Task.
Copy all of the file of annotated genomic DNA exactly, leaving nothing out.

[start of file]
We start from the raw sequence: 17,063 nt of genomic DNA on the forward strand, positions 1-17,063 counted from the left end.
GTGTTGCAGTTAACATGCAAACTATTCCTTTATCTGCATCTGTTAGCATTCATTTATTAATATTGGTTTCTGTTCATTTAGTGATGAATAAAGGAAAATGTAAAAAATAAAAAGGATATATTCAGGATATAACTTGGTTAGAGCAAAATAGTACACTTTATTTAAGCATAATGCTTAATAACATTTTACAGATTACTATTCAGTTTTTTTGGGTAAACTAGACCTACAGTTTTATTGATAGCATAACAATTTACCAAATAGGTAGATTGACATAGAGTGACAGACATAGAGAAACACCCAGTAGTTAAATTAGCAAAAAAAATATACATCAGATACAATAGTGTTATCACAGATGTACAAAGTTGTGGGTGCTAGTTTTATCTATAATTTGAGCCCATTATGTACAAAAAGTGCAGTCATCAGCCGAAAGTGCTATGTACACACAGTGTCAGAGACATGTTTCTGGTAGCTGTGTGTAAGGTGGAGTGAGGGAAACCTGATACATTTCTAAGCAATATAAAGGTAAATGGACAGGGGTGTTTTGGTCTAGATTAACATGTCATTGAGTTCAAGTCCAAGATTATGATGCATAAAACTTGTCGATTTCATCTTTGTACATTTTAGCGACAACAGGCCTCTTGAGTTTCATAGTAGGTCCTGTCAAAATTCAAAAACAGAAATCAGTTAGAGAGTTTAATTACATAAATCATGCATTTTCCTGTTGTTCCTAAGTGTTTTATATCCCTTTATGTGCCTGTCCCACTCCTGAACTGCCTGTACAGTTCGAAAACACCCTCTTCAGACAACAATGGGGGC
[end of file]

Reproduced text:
We start from the raw sequence: 17,063 nt of genomic DNA on the forward strand, positions 1-17,063 counted from the left end.
GTGTTGCAGTTAACATGCAAACTATTCCTTTATCTGCATCTGTTAGCATTCATTTATTAATATTGGTTTCTGTTCATTTAGTGATGAATAAAGGAAAATGTAAAAAATAAAAAGGATATATTCAGGATATAACTTGGTTAGAGCAAAATAGTACACTTTATTTAAGCATAATGCTTAATAACATTTTACAGATTACTATTCAGTTTTTTTGGGTAAACTAGACCTACAGTTTTATTGATAGCATAACAATTTACCAAATAGGTAGATTGACATAGAGTGACAGACATAGAGAAACACCCAGTAGTTAAATTAGCAAAAAAAATATACATCAGATACAATAGTGTTATCACAGATGTACAAAGTTGTGGGTGCTAGTTTTATCTATAATTTGAGCCCATTATGTACAAAAAGTGCAGTCATCAGCCGAAAGTGCTATGTACACACAGTGTCAGAGACATGTTTCTGGTAGCTGTGTGTAAGGTGGAGTGAGGGAAACCTGATACATTTCTAAGCAATATAAAGGTAAATGGACAGGGGTGTTTTGGTCTAGATTAACATGTCATTGAGTTCAAGTCCAAGATTATGATGCATAAAACTTGTCGATTTCATCTTTGTACATTTTAGCGACAACAGGCCTCTTGAGTTTCATAGTAGGTCCTGTCAAAATTCAAAAACAGAAATCAGTTAGAGAGTTTAATTACATAAATCATGCATTTTCCTGTTGTTCCTAAGTGTTTTATATCCCTTTATGTGCCTGTCCCACTCCTGAACTGCCTGTACAGTTCGAAAACACCCTCTTCAGACAACAATGGGGGC